One of the most frustrating parts of my job as a Home Energy Rating (HERSIndex or scoring system for energy efficiency established by the Residential Energy Services Network (RESNET) that compares a given home to a Home Energy Rating System (HERS) Reference Home based on the 2006 International Energy Conservation Code. A home matching the reference home has a HERS Index of 100. The lower a home’s HERS Index, the more energy efficient it is. A typical existing home has a HERS Index of 130; a net zero energy home has a HERS Index of 0. Older versions of the HERS index were based on a scale that was largely just the opposite in structure--a HERS rating of 100 represented a net zero energy home, while the reference home had a score of 80. There are issues that complicate converting old to new or new to old scores, but the basic formula is: New HERS index = (100 - Old HERS score) * 5.) provider is dealing with the size of air conditioners installed in Energy Star homesA U.S. Environmental Protection Agency (EPA) program to promote the construction of new homes that are at least 15% more energy-efficient than homes that minimally comply with the 2004 International Residential Code. Energy Star Home requirements vary by climate.. My frustration has spilled over in the Energy Vanguard blog several times, and the topic in all its manifestations (HVAC sizing, Manual J load calculations, the HVAC industry...) has been one of my favorites to write about. I've got an idea of how to make things better now, though. Keep reading.
Today it happened again. I was checking HERS rating files, and, as I usually do, I applied my AC sizing rule of thumb to see if the HVAC contractors treated the homes as a true high performance homes. Turns out they didn't. For the three homes in question, the air conditioning capacity was one ton for each 529 square feet, 544 sf, and 781 sf. Those numbers are not good. The first two, actually, are terrible.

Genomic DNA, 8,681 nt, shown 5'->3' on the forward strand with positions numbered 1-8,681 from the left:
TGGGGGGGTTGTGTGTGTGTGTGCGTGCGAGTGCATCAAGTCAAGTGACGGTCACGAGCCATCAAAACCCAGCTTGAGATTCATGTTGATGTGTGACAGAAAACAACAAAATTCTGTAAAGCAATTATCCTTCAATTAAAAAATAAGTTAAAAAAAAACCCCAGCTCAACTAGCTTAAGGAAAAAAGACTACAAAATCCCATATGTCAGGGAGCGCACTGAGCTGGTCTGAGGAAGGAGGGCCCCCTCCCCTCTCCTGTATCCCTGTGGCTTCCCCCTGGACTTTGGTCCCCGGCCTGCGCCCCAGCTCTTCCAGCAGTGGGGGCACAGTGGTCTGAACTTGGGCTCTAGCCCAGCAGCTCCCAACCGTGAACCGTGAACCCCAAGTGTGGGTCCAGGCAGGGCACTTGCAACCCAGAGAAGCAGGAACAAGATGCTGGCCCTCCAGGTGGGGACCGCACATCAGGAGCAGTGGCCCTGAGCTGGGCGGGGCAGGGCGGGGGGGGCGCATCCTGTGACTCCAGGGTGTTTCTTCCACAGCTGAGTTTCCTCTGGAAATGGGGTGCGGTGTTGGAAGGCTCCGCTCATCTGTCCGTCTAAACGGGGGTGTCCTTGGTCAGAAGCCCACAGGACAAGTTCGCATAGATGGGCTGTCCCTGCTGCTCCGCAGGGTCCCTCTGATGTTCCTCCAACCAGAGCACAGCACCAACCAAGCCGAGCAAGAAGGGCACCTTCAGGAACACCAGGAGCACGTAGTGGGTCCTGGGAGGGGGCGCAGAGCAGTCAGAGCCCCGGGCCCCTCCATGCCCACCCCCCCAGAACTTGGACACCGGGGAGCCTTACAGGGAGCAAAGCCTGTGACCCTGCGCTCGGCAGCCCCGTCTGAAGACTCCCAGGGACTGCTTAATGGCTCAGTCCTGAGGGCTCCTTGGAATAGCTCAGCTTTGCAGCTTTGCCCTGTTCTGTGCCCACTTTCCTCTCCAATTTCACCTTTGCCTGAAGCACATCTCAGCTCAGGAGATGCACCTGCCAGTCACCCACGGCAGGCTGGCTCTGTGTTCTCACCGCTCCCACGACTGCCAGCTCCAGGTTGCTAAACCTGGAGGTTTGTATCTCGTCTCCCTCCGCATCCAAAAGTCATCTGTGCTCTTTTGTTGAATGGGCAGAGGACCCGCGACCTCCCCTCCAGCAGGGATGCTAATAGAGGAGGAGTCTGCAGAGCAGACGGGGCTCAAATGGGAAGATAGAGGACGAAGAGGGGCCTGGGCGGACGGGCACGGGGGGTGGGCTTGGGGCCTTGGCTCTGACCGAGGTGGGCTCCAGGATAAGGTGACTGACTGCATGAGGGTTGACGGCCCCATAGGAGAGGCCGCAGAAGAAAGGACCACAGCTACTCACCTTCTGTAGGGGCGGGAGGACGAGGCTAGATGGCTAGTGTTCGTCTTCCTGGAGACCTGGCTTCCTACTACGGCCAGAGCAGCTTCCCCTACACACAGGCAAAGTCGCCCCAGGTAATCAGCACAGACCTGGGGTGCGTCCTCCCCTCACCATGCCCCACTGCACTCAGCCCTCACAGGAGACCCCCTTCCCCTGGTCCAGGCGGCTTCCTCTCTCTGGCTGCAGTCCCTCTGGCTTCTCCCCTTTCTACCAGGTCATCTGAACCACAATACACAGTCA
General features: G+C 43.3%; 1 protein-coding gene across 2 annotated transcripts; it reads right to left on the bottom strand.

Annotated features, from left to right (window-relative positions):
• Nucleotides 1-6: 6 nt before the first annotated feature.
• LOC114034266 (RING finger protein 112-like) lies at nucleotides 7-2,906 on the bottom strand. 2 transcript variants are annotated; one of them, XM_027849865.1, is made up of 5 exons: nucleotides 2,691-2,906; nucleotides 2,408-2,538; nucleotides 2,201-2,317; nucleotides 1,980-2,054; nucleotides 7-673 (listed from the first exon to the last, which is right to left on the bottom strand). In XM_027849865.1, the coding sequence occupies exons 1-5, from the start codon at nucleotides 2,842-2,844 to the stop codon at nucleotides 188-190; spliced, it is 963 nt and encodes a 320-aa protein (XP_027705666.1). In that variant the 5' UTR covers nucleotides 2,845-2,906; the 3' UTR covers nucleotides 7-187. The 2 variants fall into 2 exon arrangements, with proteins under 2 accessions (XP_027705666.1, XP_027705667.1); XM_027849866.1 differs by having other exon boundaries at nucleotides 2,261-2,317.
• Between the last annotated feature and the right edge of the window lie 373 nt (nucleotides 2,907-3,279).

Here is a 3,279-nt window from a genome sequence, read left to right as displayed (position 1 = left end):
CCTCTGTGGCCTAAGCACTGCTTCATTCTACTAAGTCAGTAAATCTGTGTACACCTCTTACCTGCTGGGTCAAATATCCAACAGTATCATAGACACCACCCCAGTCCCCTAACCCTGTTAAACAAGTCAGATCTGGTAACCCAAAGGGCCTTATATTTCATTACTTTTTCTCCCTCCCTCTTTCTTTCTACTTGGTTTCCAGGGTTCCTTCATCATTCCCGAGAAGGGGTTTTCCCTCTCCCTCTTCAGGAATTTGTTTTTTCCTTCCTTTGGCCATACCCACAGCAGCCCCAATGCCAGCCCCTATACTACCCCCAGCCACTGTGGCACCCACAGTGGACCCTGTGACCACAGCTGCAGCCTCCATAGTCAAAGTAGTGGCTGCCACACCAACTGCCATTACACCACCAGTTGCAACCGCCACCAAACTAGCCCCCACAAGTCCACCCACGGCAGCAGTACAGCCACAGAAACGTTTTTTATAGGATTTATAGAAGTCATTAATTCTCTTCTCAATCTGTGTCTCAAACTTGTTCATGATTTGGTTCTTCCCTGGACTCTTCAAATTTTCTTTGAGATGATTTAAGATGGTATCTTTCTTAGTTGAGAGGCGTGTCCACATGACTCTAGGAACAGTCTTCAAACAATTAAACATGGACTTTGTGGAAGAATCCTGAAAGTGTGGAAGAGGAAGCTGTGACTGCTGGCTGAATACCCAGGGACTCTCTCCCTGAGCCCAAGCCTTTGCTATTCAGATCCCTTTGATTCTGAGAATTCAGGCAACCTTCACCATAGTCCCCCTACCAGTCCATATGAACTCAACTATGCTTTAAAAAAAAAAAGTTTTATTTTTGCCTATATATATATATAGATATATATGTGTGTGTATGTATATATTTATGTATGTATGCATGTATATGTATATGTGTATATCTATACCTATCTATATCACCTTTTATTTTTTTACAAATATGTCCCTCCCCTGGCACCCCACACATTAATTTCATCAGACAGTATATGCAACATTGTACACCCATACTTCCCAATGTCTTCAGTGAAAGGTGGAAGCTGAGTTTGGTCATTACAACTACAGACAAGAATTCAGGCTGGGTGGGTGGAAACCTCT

In case you're new to this subject, air conditioners should be sized to meet the cooling load of the house, and bigger is NOT better. If the AC is too big, it doesn't run long enough to dehumidify well, and the constant on-and-off cycles will shorten the life of the equipment. A Manual J load calculation is how you find out what size air conditioner the house needs.
So, here's my idea, and I'm starting a campaign for it. HVAC contractors like rules of thumb, so let's take that idea and adapt it. If you're a builder, home buyer, HVAC contractor, or real estate agent, here's a way that you can do a quick analysis to see if the air conditioner is oversized: Find the conditioned floor area. Find the air conditioner's capacity in tons. Divide the former by the latter. What you get is the number of square feet of conditioned floor area per ton of AC capacity.
I told you above that 529, 544, and 781 aren't good, so what is a good number? As a rough guide, you can use the following:
High Performance Home = 1000 sf/ton or more
We've done a lot of load calculations here at Energy Vanguard, and I don't think we've had a single new home come in lower than 1000 sf/ton. I built a house here in Georgia that came in at about 2000 square feet per ton, and we recently worked on another one that was higher than that. This number, 1000 sf/ton, should be your baseline. Nothing lower than that should be acceptable.